Tagged: ansys-forte, combustion, species
June 6, 2022 at 8:32 amFAQParticipant
There are three main types of simulations, regardless of engine type, that one may use to check the input data and the quality of the results prior to running the entire simulation and prior to doing any kind of parameter study. The types of simulation are:
•No-hydro: Checks the quality of the mesh over the crank angle range of interest. In addition, it can be used as a quick check of the geometric engine compression ratio.
•Motored: This type of simulation only involves the compression of air with heat transfer and turbulent flow, i.e. no spray and no combustion. This type of simulation can also be used to check the observed compression ratio by comparing to a measured motored pressure trace. It can also be used to help detect errors in the boundary and initial conditions
. •Fired: This is the final simulation type and will generate the results to compare with the experimental data of interest.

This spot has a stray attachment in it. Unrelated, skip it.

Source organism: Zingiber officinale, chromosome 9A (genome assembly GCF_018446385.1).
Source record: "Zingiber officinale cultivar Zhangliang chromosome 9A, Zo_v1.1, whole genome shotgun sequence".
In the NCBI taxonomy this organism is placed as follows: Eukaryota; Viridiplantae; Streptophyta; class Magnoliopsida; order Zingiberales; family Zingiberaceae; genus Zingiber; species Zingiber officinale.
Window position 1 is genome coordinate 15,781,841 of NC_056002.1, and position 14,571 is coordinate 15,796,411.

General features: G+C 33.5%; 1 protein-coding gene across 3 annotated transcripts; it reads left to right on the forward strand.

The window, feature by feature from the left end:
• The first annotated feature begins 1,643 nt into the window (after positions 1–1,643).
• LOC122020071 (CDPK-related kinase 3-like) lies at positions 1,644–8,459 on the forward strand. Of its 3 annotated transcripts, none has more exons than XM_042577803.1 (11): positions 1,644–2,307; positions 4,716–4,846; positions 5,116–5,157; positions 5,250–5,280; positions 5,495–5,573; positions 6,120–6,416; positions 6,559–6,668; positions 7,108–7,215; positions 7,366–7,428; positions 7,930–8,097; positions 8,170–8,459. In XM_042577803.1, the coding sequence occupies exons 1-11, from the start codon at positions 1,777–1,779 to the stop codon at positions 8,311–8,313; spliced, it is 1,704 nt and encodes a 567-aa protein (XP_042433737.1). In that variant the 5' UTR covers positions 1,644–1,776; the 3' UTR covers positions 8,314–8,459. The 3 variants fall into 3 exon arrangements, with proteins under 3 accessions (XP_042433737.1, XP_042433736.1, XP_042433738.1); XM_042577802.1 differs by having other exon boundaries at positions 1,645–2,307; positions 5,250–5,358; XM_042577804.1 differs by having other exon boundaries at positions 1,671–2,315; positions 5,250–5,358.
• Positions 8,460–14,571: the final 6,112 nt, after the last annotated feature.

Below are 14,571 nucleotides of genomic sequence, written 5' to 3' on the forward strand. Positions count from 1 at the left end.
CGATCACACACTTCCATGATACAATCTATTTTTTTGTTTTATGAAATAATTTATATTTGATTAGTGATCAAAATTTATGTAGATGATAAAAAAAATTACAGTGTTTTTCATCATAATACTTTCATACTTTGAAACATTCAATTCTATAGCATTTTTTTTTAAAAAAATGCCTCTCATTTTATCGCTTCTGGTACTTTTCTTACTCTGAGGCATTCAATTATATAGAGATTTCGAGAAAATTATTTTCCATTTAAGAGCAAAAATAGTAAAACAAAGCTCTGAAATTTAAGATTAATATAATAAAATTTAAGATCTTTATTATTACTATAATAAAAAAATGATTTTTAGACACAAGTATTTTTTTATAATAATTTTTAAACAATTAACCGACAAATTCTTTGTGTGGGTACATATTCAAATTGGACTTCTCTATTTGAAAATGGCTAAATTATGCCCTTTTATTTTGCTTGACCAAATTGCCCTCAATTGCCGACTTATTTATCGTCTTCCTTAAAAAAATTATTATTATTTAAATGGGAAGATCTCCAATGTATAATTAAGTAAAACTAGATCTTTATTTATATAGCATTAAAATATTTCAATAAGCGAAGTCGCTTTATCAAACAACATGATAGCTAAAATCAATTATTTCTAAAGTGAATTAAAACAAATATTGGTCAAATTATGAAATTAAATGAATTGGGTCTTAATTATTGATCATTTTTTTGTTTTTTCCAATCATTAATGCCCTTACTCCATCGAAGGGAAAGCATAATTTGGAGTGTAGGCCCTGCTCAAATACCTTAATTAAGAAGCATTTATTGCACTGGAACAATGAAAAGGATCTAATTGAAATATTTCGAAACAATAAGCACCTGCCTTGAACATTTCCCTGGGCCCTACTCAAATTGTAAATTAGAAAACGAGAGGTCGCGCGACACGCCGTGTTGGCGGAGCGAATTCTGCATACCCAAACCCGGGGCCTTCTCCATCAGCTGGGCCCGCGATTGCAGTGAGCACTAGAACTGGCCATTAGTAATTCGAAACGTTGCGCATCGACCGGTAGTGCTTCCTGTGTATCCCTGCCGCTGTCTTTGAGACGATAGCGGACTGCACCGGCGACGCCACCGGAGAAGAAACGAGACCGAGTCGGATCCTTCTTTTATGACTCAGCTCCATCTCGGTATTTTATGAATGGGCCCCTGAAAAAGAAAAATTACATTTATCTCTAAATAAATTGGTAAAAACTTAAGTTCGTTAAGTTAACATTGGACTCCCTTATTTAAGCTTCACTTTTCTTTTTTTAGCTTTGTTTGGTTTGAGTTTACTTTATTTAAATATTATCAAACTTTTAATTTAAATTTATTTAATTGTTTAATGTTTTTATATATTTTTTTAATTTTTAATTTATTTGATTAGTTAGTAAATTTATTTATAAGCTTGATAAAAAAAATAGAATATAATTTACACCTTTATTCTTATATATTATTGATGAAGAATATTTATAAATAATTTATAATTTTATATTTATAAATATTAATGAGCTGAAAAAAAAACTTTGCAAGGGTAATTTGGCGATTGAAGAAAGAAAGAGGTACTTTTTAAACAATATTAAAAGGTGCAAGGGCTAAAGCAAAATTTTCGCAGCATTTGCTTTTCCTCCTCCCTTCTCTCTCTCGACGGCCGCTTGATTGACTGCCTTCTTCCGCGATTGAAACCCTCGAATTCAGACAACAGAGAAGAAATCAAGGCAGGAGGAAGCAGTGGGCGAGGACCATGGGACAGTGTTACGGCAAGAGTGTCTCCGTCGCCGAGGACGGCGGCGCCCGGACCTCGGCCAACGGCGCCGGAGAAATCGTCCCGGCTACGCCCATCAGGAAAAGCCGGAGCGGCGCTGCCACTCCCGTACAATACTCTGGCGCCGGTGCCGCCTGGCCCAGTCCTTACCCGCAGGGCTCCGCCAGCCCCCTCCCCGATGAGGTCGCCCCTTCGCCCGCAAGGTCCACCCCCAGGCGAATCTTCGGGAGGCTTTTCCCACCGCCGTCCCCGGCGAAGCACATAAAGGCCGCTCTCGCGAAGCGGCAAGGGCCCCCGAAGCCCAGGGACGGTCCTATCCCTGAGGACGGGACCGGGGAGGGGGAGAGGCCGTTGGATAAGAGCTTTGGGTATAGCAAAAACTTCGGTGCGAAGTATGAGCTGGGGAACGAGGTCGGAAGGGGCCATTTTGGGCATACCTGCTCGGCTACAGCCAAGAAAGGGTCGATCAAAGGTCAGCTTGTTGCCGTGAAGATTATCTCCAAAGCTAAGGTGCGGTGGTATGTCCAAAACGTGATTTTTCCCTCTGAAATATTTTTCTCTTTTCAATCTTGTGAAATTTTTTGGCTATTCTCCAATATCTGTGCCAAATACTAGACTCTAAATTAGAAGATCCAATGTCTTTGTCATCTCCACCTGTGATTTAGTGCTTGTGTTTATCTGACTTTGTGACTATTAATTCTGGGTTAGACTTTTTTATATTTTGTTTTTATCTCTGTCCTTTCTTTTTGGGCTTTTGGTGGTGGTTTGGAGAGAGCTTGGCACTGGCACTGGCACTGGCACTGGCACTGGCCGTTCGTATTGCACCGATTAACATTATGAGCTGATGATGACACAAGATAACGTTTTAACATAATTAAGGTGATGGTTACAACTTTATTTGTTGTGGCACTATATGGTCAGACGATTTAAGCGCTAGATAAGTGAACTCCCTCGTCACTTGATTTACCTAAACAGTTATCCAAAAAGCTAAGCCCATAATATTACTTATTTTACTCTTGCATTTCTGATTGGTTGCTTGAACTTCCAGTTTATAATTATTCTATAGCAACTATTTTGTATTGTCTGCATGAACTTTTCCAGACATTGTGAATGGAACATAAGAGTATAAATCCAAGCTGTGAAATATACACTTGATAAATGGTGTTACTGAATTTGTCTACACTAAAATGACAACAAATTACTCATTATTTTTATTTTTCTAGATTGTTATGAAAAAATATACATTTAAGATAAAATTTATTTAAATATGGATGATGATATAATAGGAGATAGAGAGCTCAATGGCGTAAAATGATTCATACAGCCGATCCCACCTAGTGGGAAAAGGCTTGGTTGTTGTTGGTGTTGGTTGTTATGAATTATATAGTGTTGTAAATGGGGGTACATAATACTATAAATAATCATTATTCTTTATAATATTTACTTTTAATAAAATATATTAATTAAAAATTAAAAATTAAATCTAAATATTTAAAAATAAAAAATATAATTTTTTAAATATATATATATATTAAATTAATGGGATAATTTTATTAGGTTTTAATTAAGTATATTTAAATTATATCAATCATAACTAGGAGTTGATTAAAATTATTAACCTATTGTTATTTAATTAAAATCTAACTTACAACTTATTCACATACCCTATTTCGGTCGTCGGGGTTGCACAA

The motored pressure trace is a very important step as it can be used to identify any adjustments that may need to be made to match the motored pressure curve by adjusting the squish (clearance) height and also to identify phasing issues with the pressure measurement (i.e., align peak pressure with TDC). The adjustment of the squish height will adjust the compression ratio of the engine. The compression ratio provided, in many cases, is the geometric compression ratio. In CFD simulations, some crevice volumes are neglected which requires an adjustment of the squish height or crevice volume to account for these neglected volumes. In general, the “simulated” compression ratio may be up to 1.5 smaller than the geometric compression ratio, e.g. if the geometric compression ratio is 15, the simulated compression ratio may be 13.5 in order to match the motored pressure curve. If a motored pressure trace is not available, use a case with the latest injection timing possible (ideally after TDC) to check how well the predicted pressure trace compares to the experimental data during the compression stroke. To compare the data for a motored case, plot log(P) vs. log(V).
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